But mostly I worry about my kind of Muslims, those who are expected to explain to the world what real Islam is like. We so-called moderate Muslims are urged to take control of the narrative and wrest it away from the radicals — as though we were MFA students in a creative writing class struggling with midterm submissions, rather than 1.6 billion people of maddening diversity.
I worry about the pundits who end up on TV within hours of an atrocity and are required to condemn or defend and explain on our behalf. I worry about those nice folk who are supposed to remind the world that Islam is a religion of peace.
Yes, the word Islam does mean peace. The dictionary says so. But it takes gumption to wave a dictionary in front of someone who has lost a daughter, a son or a partner, and say: “Here, I have something for you. Look. ‘Islam.’ It means peace.”
FULL ARTICLE FROM THE NEW YORK TIMES
KELLER—When Muslims defend Christians in Pakistan and Christians speak up for Muslims in the United States, they not only follow the highest ideals of their religions, but also act in their own enlightened self-interest, a Baptist pastor in North Texas and a Catholic priest and a Muslim imam from Pakistan agreed.
“How we treat Muslims here (in the United States) has an impact on Christians in Pakistan and Egypt and other places around the world. We need to learn how to be civil. We need to teach those who are in the majority how to treat those who are in the minority. We want to pull together pastors and imams in different areas. We need to watch out for religious minorities worldwide.”
Abdul-Khabir Azad, the grand imam of the 350-year-old Badshahi Mosque in Lahore, Pakistan, and James Channan, regional coordinator of the United Religions Initiative-Pakistan, agreed.
In June, Roberts helped facilitate a meeting of 10 Pakistani Christian leaders and 10 imams from Pakistan at the Doha Interfaith Center in Qatar. Now, Azad and Channan want to use that model in their homeland, fostering dialogue and nurturing relationships between religious leaders at the grassroots level.
“We want to heal wounds and build bridges,” said Channan, a Roman Catholic priest and director of the Peace Center of the Dominican Order in Pakistan. The author ofPath of Love: A Call for Interfaith Harmony, he recently received the Global Ambassador of Peace Award from the Institute of International Social Development at the United Nations.
FULL ARTICLE FROM THE BAPTIST STANDARD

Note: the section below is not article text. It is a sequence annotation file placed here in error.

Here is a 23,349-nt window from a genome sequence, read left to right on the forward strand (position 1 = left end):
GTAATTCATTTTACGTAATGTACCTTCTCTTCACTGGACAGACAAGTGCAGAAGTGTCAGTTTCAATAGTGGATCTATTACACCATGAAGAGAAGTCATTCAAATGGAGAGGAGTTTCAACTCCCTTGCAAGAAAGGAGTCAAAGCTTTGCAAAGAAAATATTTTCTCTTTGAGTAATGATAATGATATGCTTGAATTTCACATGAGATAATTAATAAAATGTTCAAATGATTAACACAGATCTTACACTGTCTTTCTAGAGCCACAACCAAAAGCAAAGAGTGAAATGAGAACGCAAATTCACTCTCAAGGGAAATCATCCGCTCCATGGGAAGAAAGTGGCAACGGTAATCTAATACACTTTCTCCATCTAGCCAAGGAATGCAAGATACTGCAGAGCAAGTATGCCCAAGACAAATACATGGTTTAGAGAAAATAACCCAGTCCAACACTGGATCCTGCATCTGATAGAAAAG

The Rev. Emanuel Nasir is a Christian living in Washington Township, Gloucester County. Shakila Rani, who is Muslim, lives in Gujranwala, Pakistan.
Together, they are trying to improve the lives of Pakistani women who are being abused inside the home, are being denied educational and other opportunities, or have become the victims of violent attacks.
Rani directs the Rehab Project, a provider of counseling and educational services, as well as legal and medical information, to about 50 women – most of whom are Muslim – annually.
The 10-year-old project, which also provides micro-loans for women to start sewing businesses and similar home enterprises, is supported by Presbyterian churches in South Jersey and elsewhere.
He founded Asian Christian Ministries, the Rehab Project’s parent organization, in 1988. The project is one of ACM’s “peacemaking” missions.
“Why would a Christian pastor help Muslim women?” Nasir says. “Because I see them as human beings.”
FULL ARTICLE FROM PHILLY.COM
LAHORE: Islamic scholars and leaders on Friday continued their condemnation of the killing of a Christian couple in Kot Radha Kishan and expressed deep sorrow and sympathies with the bereaved family.
International Council for Peace and Harmony Pakistan (ICPH) chairman and Badshahi Masjid Lahore chief Khateeb Maulana Abdul Khabeer Azad strongly condemned the incident, describing it against the teachings of Islam.
Maulana Azad visited the bereaved family along with an IPCH delegation, also including Christian leaders, and stressed that Islam strictly prohibits the murder of innocent individuals.He said if someone was accused of any blasphemy, they should be convicted and punished by a competent court only.
Those accompanying him included Father James Channan, Father Shahid Mehraj, Fr Akram Gill, Maulana Muhammad Khan Leghari, Mufti Abdul Moeed Asad, Kazim Raza Naqvi, Maulana Habib-ur-Rehman Akhtar, Mufti Saifullah Khalid and Hafiz Abdul Qadir.
Maulana Azad praised the Punjab government for constituting an inquiry committee and compensating the bereaved family for their irreparable loss. He demanded early and exemplary punishment for the culprits.
Meanwhile, leaders of the World Council of Religions (WCR) termed the incident one of the saddest and said as Muslims they could say that Allah and His Prophet (PBUH) were with the victims of the brutality.
FULL ARTICLE FROM THE NEWS (PAKISTAN)